In the northeastern state of Bahia, I worked with colleagues from the Interdisciplinary Nucleus of Studies on Women (NEIM) of the Federal University of Bahia through six municipal conferences to establish consensus on a set of consistent proposals that would address women's demands through the creation of institutional mechanisms aimed at facilitating truly democratic participation. Our proposal, which centered on the need for strong legislation that would guarantee political parity between men and women in all public functions and positions, as well as public funding for election campaigns and women's political development, was approved at the state conference in Bahia and sent on to Brasilia for consideration at the national conference. By the time it reached Brasilia, it had benefited from a process of consultation involving 250,000 women from across the country.
Meanwhile, we worked to build support and awareness among lawmakers by organising a seminar entitled "Pathways for Women's Empowerment: International experiences of Affirmative Action" during the political reform process that took place at the Brazilian National Congress in June 2007. The seminar, which brought together federal deputies, senators, and male parliamentarians, as well as representatives from the executive branch and women activists from both feminist organisations and political parties, was organised by NEIM, with support from national and international partners. Focusing on a critical evaluation of the Brazilian quota system, the seminar sought to build politicians' and activists' awareness of the kind of reforms that are needed to bring about significant shifts in women's political representation, based on women's experiences in other countries. It coincided with a week of high-profile political reform, and attracted significant attention in both the National Congress and Brazilian press.
Clara Araújo from the State University of Rio de Janeiro provided a real insight into the Brazilian experience identifying a number of weaknesses in Brazil's political system, in particular, the government's inability to redistribute power over the last 13 years, which has consistently kept women (among others) outside the decision-making sphere. This analysis was confirmed by the reform process that ensued that very same week. Despite a unified set of proposals backed up by international experience and strong state-civil society partnerships, feminists and their allies in the Brazilian legislature were able to secure few measures aimed at ensuring gender parity in political representation.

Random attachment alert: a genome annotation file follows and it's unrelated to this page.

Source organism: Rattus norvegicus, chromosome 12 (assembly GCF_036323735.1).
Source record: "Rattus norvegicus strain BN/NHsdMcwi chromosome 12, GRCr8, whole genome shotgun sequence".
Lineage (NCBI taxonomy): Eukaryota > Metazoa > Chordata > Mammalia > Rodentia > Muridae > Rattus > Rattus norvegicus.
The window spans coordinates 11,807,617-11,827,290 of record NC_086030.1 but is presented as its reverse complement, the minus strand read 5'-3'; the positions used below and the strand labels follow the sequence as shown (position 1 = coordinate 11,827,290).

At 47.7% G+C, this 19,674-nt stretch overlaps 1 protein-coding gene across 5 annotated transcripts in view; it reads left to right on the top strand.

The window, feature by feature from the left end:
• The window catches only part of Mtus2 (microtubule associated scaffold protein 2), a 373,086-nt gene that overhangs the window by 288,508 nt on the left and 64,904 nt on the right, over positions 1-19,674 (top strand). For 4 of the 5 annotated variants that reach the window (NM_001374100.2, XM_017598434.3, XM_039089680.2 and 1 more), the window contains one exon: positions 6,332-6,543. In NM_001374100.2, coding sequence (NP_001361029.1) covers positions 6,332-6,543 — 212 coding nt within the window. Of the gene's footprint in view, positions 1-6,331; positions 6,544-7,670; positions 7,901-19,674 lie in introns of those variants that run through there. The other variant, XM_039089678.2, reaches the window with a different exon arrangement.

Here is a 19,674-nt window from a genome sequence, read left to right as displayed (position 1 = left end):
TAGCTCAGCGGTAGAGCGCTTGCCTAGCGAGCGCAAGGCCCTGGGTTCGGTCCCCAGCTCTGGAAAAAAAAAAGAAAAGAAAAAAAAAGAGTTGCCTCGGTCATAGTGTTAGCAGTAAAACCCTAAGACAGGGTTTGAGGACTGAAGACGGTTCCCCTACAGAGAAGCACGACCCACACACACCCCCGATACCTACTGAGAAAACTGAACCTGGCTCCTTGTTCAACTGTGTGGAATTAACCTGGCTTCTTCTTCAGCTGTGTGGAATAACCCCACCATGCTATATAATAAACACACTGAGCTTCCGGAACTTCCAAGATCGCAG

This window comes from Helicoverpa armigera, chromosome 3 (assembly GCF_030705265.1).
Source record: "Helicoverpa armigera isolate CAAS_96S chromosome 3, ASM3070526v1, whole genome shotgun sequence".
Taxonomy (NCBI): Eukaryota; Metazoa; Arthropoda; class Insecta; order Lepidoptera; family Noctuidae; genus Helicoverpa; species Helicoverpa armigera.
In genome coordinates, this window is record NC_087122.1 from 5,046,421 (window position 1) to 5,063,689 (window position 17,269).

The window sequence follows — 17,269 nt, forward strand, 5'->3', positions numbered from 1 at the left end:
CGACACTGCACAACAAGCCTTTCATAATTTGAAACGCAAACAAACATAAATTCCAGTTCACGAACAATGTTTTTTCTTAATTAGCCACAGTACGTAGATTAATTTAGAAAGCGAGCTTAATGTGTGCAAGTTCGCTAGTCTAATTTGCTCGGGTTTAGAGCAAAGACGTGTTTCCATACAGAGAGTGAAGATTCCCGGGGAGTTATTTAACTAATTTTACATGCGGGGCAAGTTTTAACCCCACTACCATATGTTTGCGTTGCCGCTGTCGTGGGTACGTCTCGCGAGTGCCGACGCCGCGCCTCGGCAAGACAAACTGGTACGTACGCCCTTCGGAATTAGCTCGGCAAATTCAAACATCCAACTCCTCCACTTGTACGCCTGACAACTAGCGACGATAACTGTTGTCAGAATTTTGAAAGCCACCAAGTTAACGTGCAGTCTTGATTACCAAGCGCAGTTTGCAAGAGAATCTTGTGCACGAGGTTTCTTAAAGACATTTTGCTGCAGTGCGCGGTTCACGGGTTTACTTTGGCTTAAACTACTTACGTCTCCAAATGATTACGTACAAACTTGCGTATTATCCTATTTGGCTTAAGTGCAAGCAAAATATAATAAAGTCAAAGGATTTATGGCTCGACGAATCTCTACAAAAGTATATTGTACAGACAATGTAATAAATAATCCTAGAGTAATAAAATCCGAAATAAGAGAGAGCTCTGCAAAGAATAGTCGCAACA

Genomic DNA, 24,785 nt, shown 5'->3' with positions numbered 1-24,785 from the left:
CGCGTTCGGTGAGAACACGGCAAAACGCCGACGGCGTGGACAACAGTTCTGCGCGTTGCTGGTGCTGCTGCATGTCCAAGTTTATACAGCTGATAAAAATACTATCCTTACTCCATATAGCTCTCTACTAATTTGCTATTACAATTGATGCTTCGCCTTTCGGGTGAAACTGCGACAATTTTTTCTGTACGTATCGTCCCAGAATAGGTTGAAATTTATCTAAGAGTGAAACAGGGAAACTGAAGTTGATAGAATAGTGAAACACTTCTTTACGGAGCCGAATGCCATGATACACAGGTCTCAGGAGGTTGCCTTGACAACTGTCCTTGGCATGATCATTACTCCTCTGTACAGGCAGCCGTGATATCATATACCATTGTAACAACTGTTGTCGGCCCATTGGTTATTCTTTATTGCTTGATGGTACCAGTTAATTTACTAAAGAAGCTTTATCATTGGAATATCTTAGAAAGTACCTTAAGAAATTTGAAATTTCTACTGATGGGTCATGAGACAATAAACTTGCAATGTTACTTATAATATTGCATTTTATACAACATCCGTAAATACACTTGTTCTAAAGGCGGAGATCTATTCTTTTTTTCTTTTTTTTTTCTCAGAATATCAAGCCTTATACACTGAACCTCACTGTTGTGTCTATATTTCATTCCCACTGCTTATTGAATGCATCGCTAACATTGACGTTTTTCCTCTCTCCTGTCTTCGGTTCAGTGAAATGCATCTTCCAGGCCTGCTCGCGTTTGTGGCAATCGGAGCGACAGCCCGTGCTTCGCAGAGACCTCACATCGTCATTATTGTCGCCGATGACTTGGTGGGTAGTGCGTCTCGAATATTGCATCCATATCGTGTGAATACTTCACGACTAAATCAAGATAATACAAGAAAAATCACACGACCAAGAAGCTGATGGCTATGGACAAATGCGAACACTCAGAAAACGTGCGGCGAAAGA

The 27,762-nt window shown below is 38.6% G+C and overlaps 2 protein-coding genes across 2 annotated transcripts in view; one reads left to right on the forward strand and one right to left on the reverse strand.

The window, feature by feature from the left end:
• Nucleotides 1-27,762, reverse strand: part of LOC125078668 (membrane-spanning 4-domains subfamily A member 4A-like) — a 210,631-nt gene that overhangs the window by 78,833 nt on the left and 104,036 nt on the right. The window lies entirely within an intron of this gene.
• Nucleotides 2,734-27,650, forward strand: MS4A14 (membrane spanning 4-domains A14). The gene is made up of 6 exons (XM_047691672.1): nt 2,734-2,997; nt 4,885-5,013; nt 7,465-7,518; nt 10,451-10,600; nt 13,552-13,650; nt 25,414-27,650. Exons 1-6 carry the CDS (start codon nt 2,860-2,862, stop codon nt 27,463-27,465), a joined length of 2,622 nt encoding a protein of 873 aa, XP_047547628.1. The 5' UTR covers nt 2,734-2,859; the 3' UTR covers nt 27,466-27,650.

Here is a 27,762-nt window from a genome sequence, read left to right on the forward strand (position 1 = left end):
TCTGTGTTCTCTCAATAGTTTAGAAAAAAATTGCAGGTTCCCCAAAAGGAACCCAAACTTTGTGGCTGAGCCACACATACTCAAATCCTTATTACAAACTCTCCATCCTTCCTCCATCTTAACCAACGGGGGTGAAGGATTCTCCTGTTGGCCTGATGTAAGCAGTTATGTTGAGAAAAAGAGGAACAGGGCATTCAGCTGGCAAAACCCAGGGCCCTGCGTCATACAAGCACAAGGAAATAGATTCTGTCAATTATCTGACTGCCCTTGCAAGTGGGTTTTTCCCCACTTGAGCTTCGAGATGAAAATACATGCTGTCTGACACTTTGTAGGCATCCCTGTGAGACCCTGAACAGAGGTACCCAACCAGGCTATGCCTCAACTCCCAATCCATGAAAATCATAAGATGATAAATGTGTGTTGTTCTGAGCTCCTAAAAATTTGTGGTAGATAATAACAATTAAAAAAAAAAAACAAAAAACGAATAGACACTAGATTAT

Women managed to guarantee that free TV and radio advertising for political parties would address the political participation of women, and succeeded in ensuring that 20% of public campaigning funds would be set aside for female candidates (10% less than the desired 30%, which would correspond to the current quota), yet very few of women's overall demands were incorporated into the Political Reform Project's official report (PL 1210/07), and still fewer made it onto the list of final reforms.
The Brazilian women's movement is accustomed to transforming experiences of struggle into opportunities for learning. Despite the overall defeat, women used the political reform process to organise, raise awareness, build new alliances, and strengthen existing collaborations with members of the executive branch and female deputies and senators from the legislative branch. Two months later, the women's movement entered the Second National Conference on Women's Policies armed with new allies and broader public and political support for its original proposal. At that conference, the proposal was strongly reaffirmed, and the women's movement was able to secure a commitment from the federal government to make building representative parity among men and women a national priority. Time will tell if this commitment will translate into real changes. Until then, Brazilian feminists and their allies will continue to capitalise on every opportunity they have to build momentum and support for balancing the scales of power-for the sake of women, and for the sake of Brazil.
This article was translated from Portuguese by Andrea Lynch.